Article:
The internal delight we experience and the love we feel whenever we are engaged in unselfish service without thought of reward is surely “a hundredfold” better than any reward the external world can offer. This is because the feelings we experience when involved in these “labors of love” are communicated to us through the angels who are with us. Even more interiorly, whenever we are experiencing the joy of our labors, we are inmostly experiencing the Lord’s own joy as if it is our own. 8
The reception of this inner joy is truly the greatest reward we could ever wish for. This is also Jesus’ indirect answer to the disciples’ question, “Who is the greatest in the kingdom of heaven?” When Jesus placed a child in their midst, He gave them an important hint. In the parable about the workers in the vineyard, He elaborated on that hint, suggesting that it had something to do with service.
Many are called, few are chosen
As Jesus concludes the parable of the workers in the vineyard, He says, “many are called but few are chosen” (20:16). In order to properly understand what Jesus means, we need to consider the context. He has just finished telling His disciples a parable about some workers who complained about the landowner’s unfair treatment. The internal sense of the parable, however, is about the blessings that come to us at the “eleventh hour” — the state in which we return to childlike innocence, trusting in God, and serving out of love rather than for reward. This is a state that each of us experiences in our early years. These heavenly experiences are a spiritual inheritance from the Lord, unsought and unearned. They are gifts that we all receive regardless of our biological heredity or the circumstances of our lives. And these gifts remain with us throughout our lives. 9
There is, however, a difference between the involuntary receptivity of a child, and the voluntary receptivity of an adult. As we mature and come into the ability to use freedom and reason, we make decisions for ourselves. We choose between focusing primarily upon ourselves or upon others, between living for worldly ends or for spiritual ends; essentially, we choose between striving for heaven or living in hell.
We need to understand this teaching about our freedom of choice when we consider the often-misunderstood words, “Many are called, but few are chosen” (20:16). Some take this to mean that God predestines some people to heaven and some people to hell, and, even worse, there is nothing we can do about it. Jesus’ statement, then, about the “few who are chosen,” seems to be the answer to the question, “Who goes to heaven?” It looks like the answer is, “Whomever God chooses.”
But how could this possibly be true? After all, it is unthinkable to believe that any father would predestine any of His children to hell — let alone our Heavenly Father. Therefore, the only reasonable conclusion is that everyone is born for heaven, and God does everything He can to get us there. This includes giving us His Word along with the ability to understand it and the power to live according to it. He also gives us freedom of choice — the freedom to believe and do what He teaches, as well as the freedom to turn away and do whatever we want. In essence, then, God is calling us continually to follow Him along the path that leads to heaven. If we do not choose to follow the Lord’s call, it is not the Lord’s choice or the Lord’s fault. The choice is ours, and the fault is ours, because we have freely chosen not to cooperate with the Lord. 10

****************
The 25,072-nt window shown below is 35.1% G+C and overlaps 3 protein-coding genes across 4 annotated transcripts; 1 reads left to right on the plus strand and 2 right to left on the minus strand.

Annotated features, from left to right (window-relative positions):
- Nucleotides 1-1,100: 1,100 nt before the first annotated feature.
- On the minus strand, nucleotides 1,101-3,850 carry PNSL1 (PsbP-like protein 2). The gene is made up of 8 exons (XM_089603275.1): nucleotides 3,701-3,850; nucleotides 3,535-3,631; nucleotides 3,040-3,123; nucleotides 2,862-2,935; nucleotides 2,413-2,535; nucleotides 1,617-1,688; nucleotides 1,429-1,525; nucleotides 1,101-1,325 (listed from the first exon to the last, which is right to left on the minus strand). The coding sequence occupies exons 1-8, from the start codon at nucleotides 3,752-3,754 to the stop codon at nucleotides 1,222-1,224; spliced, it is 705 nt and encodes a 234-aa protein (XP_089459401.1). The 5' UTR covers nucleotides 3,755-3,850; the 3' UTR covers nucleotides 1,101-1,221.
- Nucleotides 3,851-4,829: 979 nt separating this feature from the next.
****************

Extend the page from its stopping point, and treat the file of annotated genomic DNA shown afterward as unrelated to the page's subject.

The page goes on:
“Many are called,” and this calling is continual. It begins even when we are children. During that time, we are given glimpses and foretastes of heaven; we take delight in the moment and live without anxiety for the future, trusting that all things are provided for us. These beautiful states are freely given to us in infancy and early childhood. They are, in a sense, our earliest “callings.” As we continue to develop spiritually, these anxiety-free, trusting states can become more and more a part of us as we freely choose to turn to the Lord, trusting in Him and living according to His commandments.
In this sense, everyone is “called,” and everyone who chooses to follow the Lord is “chosen.”
A practical application
When Jesus was on earth, He called many to follow Him into a life of selfless service. Similarly, the owner of the vineyard went into the marketplace throughout the day to call many to work in his vineyard. In our own life, we may also feel the Lord calling us to serve in some way. In fact, every truth from the Word is a call from the Lord. How will we respond? At the beginning of our spiritual lives we might consider responding to the Lord’s call, but only if we know exactly what we are getting into. Eventually, we might respond to the Lord’s call out of a sense of duty, trusting that we will receive a fair reward in the end. Finally, however, we respond to the Lord’s call immediately, cheerfully, and without expectation of reward. We do so simply out of love. This advanced state in us is represented by the “eleventh hour.” In this state, we choose to serve with a humble heart — with no thought of reward. Whenever we experience the inner joy of this state, we can consider ourselves not only one of the many who are called, but also one of the few who are “chosen.” 11
Learning to Serve
17. And Jesus, going up to Jerusalem, took aside the twelve disciples by themselves in the way, and said to them,